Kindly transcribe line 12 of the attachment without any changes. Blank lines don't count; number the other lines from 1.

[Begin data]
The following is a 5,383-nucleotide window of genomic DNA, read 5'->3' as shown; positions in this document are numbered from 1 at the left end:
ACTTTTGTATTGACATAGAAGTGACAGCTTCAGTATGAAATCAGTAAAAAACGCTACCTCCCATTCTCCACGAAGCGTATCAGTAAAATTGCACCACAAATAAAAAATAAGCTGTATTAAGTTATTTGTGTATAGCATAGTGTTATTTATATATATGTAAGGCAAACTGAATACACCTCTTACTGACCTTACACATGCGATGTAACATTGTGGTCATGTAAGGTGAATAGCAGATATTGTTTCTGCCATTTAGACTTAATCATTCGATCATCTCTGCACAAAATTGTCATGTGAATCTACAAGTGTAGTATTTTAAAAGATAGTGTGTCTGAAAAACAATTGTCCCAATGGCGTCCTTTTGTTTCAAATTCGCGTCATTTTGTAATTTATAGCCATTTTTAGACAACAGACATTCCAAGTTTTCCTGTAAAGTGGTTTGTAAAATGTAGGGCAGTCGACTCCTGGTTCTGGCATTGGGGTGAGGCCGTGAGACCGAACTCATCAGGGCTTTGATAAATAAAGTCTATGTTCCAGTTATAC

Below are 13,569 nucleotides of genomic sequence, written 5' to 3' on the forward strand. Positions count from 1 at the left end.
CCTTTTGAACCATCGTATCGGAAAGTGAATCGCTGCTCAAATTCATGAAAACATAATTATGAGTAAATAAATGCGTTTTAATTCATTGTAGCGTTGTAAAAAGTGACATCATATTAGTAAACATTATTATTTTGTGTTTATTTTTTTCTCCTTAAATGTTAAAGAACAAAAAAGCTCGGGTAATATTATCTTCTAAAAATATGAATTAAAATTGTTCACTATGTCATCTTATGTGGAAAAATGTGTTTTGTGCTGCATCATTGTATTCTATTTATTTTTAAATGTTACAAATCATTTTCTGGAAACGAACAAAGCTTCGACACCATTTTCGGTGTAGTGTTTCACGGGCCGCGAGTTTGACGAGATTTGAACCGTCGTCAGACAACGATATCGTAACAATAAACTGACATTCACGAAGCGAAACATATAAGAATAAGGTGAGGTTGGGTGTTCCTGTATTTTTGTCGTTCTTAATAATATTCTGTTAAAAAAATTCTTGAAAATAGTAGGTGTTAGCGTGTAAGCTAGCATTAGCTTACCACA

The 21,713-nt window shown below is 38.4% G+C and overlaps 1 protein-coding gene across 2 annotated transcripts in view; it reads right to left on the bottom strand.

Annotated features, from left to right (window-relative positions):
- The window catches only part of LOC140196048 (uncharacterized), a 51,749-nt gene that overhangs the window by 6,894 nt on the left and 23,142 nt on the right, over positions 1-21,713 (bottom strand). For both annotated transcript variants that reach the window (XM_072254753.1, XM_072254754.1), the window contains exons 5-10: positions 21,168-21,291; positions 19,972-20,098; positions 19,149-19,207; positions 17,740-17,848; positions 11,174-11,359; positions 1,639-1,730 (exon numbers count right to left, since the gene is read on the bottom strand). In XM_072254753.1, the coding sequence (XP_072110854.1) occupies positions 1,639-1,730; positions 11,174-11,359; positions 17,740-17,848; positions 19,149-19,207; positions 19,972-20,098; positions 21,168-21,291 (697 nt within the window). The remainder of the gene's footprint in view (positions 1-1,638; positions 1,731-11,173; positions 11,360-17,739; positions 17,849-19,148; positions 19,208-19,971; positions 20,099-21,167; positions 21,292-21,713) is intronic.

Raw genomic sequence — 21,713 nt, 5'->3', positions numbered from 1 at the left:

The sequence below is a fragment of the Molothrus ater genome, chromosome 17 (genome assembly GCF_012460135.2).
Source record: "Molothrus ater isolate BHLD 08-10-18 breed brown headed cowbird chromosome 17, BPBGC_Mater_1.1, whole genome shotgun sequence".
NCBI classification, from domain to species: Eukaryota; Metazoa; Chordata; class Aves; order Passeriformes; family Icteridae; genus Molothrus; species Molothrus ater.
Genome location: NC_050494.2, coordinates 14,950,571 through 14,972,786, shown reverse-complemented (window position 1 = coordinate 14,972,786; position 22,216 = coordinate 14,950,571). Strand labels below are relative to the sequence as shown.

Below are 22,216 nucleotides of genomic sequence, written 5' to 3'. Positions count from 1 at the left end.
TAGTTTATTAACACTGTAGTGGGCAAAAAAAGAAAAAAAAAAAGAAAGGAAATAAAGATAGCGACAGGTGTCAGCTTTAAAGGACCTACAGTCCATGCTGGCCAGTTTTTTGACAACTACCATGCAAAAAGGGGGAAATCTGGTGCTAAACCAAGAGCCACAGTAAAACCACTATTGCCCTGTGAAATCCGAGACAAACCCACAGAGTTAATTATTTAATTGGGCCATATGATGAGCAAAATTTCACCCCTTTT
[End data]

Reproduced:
Genome location: NC_050494.2, coordinates 14,950,571 through 14,972,786, shown reverse-complemented (window position 1 = coordinate 14,972,786; position 22,216 = coordinate 14,950,571). Strand labels below are relative to the sequence as shown.